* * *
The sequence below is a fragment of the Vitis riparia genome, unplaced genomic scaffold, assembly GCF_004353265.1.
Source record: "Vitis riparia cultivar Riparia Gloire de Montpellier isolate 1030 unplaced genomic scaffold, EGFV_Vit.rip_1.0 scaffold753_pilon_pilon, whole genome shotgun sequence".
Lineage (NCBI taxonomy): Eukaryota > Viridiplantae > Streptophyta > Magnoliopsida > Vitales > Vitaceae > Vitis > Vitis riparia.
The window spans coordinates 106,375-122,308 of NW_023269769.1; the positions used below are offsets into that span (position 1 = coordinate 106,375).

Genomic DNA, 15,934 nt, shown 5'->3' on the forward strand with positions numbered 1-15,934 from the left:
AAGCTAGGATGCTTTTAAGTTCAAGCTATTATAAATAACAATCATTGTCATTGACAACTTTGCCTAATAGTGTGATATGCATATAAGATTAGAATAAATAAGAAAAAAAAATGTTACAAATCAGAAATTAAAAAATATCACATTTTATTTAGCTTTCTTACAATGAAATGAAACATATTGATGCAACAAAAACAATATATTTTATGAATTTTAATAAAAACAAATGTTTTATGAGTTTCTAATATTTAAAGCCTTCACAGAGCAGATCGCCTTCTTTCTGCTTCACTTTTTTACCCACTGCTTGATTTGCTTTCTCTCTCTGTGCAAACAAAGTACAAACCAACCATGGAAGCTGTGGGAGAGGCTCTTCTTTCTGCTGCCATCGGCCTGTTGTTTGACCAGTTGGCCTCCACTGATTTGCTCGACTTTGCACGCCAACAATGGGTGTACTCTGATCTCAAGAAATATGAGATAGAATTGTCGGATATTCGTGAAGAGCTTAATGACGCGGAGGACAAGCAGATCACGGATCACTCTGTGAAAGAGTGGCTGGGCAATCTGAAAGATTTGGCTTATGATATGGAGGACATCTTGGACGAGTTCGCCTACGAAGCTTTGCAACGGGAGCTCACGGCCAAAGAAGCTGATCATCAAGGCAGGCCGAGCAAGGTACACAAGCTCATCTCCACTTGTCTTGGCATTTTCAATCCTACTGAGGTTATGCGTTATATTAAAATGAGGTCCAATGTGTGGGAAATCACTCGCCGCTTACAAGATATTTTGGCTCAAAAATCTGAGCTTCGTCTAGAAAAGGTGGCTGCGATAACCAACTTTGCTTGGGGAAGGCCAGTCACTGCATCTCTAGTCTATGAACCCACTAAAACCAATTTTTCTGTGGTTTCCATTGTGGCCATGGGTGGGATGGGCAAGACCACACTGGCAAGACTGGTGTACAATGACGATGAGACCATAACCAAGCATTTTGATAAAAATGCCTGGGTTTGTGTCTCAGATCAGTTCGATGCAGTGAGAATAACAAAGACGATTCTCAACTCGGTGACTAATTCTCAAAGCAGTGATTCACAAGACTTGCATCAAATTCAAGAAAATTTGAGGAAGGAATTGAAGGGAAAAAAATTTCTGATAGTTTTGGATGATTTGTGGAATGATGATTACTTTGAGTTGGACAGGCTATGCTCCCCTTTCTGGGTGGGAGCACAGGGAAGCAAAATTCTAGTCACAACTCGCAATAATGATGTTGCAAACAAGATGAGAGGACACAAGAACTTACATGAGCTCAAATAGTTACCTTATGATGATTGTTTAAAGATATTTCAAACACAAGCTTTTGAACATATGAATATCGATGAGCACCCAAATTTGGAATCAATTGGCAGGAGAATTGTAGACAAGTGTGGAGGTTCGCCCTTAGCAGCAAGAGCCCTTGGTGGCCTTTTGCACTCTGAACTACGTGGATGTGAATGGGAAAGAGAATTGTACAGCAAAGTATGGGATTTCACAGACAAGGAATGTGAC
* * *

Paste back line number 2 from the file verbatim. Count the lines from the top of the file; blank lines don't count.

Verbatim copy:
Source record: "Vitis riparia cultivar Riparia Gloire de Montpellier isolate 1030 unplaced genomic scaffold, EGFV_Vit.rip_1.0 scaffold753_pilon_pilon, whole genome shotgun sequence".